Early Life

Lancelot Douglas Carnegie (1861-1933), British diplomat, son of James Carnegie, 9th Earl of Southesk (1827-1905) and Susan Catherine Mary Murray (1838-1915), was born in Edinburgh on 26 December 1861 and died in London on 15 October 1933.

Carnegie attended Eton College (Berkshire) and Oxford University. In 1887, he took on diplomatic functions in the Foreign Office. He passed through the diplomatic offices of Madrid, Petrograd and Beijing while carrying out his function as a diplomatic attaché and secretary of legation. In 1906, he was a counselor in the embassy in Vienna. In 1908, he was transferred to Paris, also as a counselor. There, he ascended to the position of minister plenipotentiary (1911-1913), participating as a British delegate in the International Sanitary Conference (1911-1912) and in the international committee for the resolution of the financial problems of the Balkan War (1913).

Arrival in Lisbon

In November 1913, he arrived in Lisbon to replace Minister Arthur Hardinge (1859-1933), whose diplomatic activities had been strongly criticized by the Portuguese Republican Party (also known as the Democratic Party). Carnegie introduced himself to the Portuguese president, Manuel Arriaga (1840-1917), with the credentials of envoy extraordinary and minister plenipotentiary of the United Kingdom, issued on 22 October by George V, King of Great Britain (1865-1936). Carnegie tried to restore the Anglo-Portuguese relationship to the desired atmosphere of cordiality, fading out the shadows of distrust, with the new republican regime, that hovered in the Foreign Office. In order to do so, he even praised the actions of the first radical government of Afonso Costa (1871-1937).

Portuguese Neutrality

When the controversy about the Portuguese belligerence in the Great War started, the English minister in Lisbon expressed his desire to keep Portugal out of the conflict, as he did not see any advantage in its intervention. However, that did not prevent him from regularly asking - alongside with Edward Grey (1862-1933) - for the collaboration of the Portuguese government with the Allied forces in Africa and Europe. This would imply, evidently, the violation of the duty of neutrality of the Portuguese state in that conflict. On 30 December 1915, he delivered a verbal note to Augusto Soares (1873-1954) asking the Portuguese government to requisition the German ships docked in Portuguese ports and charter them to England “as might be considered advisable”.[1] He also pointed out that the Italian government, “by Royal Decree, has reserved the right to requisition all foreign vessels in Italian ports and, without declaring war on Germany, has put this right into force as regards German vessels”.[2] Despite the suggestion of the British government, the Portuguese authorities would eventually participate in the war, something that put an end to the ambiguous international position maintained until then, which was imposed solely by the will of the British Foreign Office. On 10 March 1916, Lancelot Carnegie watched the Congress of the Republic declare war on Germany. When the Portuguese Expeditionary Corps (CEP) was already fighting in Flanders, Carnegie’s action in Lisbon was relevant to allay the apprehensions that the emergence of Sidónio Pais’ (1872-1918) dictatorship raised in the Foreign Office. During this historical period, he was the carrier of the message from George V that announced his intention of raising the diplomatic representation of England in Lisbon to the status of embassy. This project was concluded in 1924. Carnegie was then promoted to the rank of ambassador, a position that he held until 1928. In this year, he left Portugal “because of the established diplomatic practice”[3], as he had reached the age limit.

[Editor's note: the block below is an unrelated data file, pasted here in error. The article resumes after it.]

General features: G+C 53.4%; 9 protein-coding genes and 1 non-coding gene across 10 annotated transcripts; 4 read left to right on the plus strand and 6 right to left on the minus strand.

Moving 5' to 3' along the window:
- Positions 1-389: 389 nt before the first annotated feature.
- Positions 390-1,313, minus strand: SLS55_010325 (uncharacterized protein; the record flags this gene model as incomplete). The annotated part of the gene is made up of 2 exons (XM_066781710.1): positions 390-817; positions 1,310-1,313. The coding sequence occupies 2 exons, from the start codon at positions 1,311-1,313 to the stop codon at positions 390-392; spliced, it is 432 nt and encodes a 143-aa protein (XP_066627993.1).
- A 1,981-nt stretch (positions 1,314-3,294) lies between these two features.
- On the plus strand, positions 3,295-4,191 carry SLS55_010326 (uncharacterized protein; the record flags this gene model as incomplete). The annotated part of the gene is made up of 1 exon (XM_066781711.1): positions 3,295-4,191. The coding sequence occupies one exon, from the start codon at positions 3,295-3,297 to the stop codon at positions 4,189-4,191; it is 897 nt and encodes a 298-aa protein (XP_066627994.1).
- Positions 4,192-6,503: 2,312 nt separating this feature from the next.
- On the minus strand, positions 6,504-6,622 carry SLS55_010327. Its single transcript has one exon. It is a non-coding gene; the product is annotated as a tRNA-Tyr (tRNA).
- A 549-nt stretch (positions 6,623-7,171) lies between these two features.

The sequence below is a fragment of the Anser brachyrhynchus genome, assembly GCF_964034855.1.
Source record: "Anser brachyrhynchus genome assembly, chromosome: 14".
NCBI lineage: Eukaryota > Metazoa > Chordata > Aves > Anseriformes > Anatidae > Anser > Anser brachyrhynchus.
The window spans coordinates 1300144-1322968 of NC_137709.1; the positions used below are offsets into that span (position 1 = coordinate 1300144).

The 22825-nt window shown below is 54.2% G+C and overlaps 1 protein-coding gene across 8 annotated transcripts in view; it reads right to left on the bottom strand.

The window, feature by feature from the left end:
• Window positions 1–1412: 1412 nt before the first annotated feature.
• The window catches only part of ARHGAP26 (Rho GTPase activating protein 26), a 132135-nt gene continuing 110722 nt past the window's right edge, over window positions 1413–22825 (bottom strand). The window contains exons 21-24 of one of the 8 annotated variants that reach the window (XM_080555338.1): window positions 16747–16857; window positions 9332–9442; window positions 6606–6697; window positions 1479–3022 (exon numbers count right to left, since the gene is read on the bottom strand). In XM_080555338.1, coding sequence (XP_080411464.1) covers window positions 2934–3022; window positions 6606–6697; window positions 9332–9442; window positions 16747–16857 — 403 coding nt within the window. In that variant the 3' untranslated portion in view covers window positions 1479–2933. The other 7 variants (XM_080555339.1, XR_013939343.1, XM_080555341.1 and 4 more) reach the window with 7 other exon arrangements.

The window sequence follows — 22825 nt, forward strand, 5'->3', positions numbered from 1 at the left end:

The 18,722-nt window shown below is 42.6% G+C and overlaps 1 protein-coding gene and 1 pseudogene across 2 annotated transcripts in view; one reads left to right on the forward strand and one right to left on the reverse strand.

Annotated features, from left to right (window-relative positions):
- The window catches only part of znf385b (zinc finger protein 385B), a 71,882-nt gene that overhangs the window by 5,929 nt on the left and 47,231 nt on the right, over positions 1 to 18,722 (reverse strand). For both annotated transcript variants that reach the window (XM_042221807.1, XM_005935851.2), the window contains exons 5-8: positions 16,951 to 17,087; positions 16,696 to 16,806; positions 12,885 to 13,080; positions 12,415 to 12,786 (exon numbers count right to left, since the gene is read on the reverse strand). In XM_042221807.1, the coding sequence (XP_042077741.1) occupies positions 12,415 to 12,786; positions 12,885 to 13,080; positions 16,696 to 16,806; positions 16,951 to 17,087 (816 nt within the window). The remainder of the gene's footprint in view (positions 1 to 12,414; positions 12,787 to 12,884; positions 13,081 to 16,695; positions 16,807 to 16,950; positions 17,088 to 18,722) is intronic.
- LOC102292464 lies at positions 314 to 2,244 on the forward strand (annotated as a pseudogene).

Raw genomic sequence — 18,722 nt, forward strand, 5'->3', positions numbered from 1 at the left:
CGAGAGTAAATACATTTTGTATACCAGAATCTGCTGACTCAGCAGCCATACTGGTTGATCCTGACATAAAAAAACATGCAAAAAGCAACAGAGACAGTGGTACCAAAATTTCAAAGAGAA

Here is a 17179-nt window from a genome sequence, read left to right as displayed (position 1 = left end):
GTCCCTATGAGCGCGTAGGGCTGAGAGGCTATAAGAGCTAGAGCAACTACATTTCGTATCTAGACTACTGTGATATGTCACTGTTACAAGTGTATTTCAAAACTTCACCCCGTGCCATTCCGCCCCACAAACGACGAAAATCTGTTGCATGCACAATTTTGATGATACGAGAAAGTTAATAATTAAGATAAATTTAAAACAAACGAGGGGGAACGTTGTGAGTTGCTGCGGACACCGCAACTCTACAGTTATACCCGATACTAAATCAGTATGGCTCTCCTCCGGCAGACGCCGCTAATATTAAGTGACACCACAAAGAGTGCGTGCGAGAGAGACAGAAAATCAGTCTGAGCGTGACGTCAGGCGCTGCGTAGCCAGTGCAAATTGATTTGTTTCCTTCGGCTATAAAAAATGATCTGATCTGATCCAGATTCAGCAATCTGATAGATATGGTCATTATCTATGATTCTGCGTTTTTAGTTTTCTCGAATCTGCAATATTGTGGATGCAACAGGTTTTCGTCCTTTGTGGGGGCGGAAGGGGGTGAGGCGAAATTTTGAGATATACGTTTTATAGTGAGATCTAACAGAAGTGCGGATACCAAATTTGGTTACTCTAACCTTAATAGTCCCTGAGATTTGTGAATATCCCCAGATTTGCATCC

During his fifteen years in Portugal, there was consensus about Carnegie in national public opinion. He was recognized as one of the people responsible for the consolidation of the Anglo-Portuguese Alliance. Carnegie followed Portuguese political and social life closely and travelled frequently across the national territory, to which he ascribed a large and unexplored touristic potential.

In Portugal, he was awarded with the Grand Cross of the Military Order of Santiago da Espada (1928) and the Grand Cross of the Military Order of Christ. In England, he received St. George’s Order (1916) and was vested as a Knight Commander of St. Michael’s, as a Knight of the Royal Victorian Order (1917), and as a Private Counselor of the United Kingdom (1924).

Bruno J. Navarro, Universidade Nova de Lisboa

Section Editor: Ana Paula Pires